Return of the "Big, Damn, Terrorizing Swell"
The Swell of 1983 was the John Bonham flaming gong-blast that finally woke up our slumbering interest in big waves. It wasn’t one swell, actually, but a whole zombie battalion of swells, lurching out of an El Niño-juiced North Pacific, one after the other, week after week, without letup—my knees were knocking from early February
Cintra Wilson's one-off blew our doors off back in '99
Cory Lopez’ EOS page went up last week. When Lopez famously vanished into that spinning black grindhouse of a tube at Teahupoo in 1999—wipeout of the year, easy—I was deep into the final draft of Mavericks and out of touch with surf-world events as they existed beyond Taraval Street, San Francisco. Nonetheless, I still had
The mysterious exit of Mickey Dora's stepfather
Gard Chapin of Hollywood was California’s best surfer in the late 1930s and early ’40s, which meant he was the best surfer in the world, not counting Hawaii. Chapin took off deeper than anybody, angled harder, and probably invented the cutback. “He was fantastic,” Windansea regular Woody Ekstrom told writer David Rensin a few years back. “He’d drop his knee to
The Wedge, Newport Beach
Marie vs. The Monster. Hurricane Marie, 2014. The Monster from New Zealand, 1975. The two greatest West Coast–hitting south swells of all time. There was another big one back there in 1938, or 1838, or whenever, but they couldn’t even be bothered to name storms back then, so let’s put that one aside. Plenty of
Rest in peace, Dave Sweet, 1928-2015
I liked Dave Sweet before I admired him, for the simple reason that in 1969, about 10 minutes after we met, he tossed me a brand new short-john. I was nine years old. Jay Adams and I were standing in Sweet’s showroom, on Olympic Blvd. in Santa Monica, having been driven there by Kent Sherwood,
The rebel cartoonist Ed "Big Daddy" Roth revved up everybody, I tell you what.
There was a bright line down the middle of America in 1966, and everybody had to choose a side. You loved Ed “Big Daddy” Roth, or you hated him. Big Daddy was a lot of things. First and foremost, he was a car guy. Designed and built the coolest, craziest whips during the High Renaissance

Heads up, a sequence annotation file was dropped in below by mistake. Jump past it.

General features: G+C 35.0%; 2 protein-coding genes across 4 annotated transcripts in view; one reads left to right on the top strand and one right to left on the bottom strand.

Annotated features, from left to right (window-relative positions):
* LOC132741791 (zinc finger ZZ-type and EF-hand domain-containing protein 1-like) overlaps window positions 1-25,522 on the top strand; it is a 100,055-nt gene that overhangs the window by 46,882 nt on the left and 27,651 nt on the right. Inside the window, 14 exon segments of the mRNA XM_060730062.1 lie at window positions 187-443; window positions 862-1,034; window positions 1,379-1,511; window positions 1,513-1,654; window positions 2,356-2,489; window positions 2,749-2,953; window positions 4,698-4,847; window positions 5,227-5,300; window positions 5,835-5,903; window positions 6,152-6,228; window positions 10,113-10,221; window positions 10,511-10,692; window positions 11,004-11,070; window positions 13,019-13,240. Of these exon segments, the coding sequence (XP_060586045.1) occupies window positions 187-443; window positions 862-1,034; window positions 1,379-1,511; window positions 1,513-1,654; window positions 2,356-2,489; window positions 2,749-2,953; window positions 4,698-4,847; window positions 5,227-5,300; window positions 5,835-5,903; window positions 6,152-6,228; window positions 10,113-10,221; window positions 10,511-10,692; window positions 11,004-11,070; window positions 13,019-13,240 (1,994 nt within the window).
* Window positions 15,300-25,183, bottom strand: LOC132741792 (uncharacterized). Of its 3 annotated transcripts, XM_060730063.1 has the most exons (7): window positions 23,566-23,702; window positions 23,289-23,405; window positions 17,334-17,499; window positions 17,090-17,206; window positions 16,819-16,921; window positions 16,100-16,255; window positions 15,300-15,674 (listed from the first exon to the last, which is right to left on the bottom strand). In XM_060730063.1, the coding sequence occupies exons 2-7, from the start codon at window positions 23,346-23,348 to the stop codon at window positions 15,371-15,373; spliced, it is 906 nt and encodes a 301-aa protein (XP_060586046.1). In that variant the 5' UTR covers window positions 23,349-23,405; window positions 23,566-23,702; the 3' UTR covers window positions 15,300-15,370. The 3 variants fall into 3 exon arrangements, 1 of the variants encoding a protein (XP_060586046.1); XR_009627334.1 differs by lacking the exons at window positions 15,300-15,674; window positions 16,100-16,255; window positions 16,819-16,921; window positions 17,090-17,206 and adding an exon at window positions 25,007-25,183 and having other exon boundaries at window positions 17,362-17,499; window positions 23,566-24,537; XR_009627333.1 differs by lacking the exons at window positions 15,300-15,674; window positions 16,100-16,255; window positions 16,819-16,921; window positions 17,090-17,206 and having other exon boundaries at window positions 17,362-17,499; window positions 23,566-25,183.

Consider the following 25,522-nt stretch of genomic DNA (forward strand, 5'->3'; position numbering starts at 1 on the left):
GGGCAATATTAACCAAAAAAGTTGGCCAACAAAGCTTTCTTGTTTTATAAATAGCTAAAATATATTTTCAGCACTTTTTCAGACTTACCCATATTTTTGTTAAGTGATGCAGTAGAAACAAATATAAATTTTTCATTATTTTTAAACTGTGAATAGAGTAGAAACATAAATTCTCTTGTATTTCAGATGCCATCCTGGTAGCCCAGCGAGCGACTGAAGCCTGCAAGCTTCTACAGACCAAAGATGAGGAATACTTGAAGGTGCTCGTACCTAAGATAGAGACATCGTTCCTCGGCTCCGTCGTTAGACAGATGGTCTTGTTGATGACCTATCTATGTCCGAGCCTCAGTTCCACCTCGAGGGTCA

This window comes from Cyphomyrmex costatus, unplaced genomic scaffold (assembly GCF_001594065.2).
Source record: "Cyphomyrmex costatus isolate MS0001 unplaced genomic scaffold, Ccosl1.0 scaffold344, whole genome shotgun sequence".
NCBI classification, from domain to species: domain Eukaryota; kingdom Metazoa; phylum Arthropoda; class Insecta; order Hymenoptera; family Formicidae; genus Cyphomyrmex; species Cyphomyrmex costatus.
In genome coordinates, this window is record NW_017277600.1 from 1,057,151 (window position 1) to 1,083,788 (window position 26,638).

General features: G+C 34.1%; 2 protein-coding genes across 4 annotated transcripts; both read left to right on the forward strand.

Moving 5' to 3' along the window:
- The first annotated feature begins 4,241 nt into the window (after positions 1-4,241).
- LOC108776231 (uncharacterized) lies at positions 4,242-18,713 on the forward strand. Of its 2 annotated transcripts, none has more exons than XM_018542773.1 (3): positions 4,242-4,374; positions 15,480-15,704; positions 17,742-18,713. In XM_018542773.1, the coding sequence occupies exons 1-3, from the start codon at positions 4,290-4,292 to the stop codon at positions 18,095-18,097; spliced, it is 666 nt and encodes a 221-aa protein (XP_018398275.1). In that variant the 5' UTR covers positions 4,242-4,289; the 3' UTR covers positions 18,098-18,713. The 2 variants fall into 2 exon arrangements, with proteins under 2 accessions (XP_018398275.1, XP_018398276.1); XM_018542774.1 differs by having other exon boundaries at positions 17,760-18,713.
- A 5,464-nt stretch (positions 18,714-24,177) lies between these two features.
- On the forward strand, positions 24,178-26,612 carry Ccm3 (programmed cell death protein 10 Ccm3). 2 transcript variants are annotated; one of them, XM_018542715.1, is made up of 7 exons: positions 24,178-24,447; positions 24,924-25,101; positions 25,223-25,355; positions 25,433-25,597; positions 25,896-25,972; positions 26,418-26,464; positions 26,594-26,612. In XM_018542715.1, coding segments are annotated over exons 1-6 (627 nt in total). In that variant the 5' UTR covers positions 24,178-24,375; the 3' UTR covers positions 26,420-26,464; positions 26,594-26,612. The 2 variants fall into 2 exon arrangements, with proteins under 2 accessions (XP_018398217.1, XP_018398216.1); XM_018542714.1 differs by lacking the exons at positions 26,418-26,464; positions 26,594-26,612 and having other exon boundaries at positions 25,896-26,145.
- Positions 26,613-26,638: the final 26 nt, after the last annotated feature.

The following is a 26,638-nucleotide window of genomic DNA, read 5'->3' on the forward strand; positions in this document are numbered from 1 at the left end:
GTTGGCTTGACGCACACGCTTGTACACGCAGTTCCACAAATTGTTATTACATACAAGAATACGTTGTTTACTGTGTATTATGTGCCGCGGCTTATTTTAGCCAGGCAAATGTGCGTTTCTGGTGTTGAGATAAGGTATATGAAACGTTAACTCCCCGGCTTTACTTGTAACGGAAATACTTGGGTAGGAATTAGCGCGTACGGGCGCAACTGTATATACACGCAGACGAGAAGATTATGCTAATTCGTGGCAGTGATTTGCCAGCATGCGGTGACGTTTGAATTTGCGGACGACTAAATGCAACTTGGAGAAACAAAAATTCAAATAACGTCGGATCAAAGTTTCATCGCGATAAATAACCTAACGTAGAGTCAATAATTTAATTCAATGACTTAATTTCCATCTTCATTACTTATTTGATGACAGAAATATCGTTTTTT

Ron Stoner, The Ranch
In his early 20s, just before the shortboard revolution, Ron Stoner remade surf photography into what it is today. And he did it with one foot dangling over the abyss. At 22, Stoner all but owned the SURFER masthead.
The IPS Tour set the benchmark for competition weirdness
Come for the surfing. Stay for the comedy. Three out of four times, when I dial up the latest WSL webcast and begin lopping off irreplaceable half-hour chunks of my life for the privilege of watching two surfers float on their boards artfully ignoring each other while two more surfers sit in a booth and
Forty years before GoPro, this is how you got a P.O.V. shot
George Greenough brought the inside-out tube view to the big screen for the first time, in 1970’s Innermost Limits of Pure Fun, and he did so with hulking 25-pound shoulder-mounted camera rig that by all rights should have popped his head from his slender shoulders like a cork during the first wipeout. The tube, at
Nat Young, surfboards on fire, and hazy recollections from Margaret River in 1969
“It’s just so raw!” The WSL announcing crew, and the surfers they love, have lofted this description so many times this past week while talking about Margaret River that you’d think the place is a still-wiggling chunk of yellowtail, rather than an upscale, vineyard-covered, carpaccio-scented engine of tourism. You like it raw? Tell you what.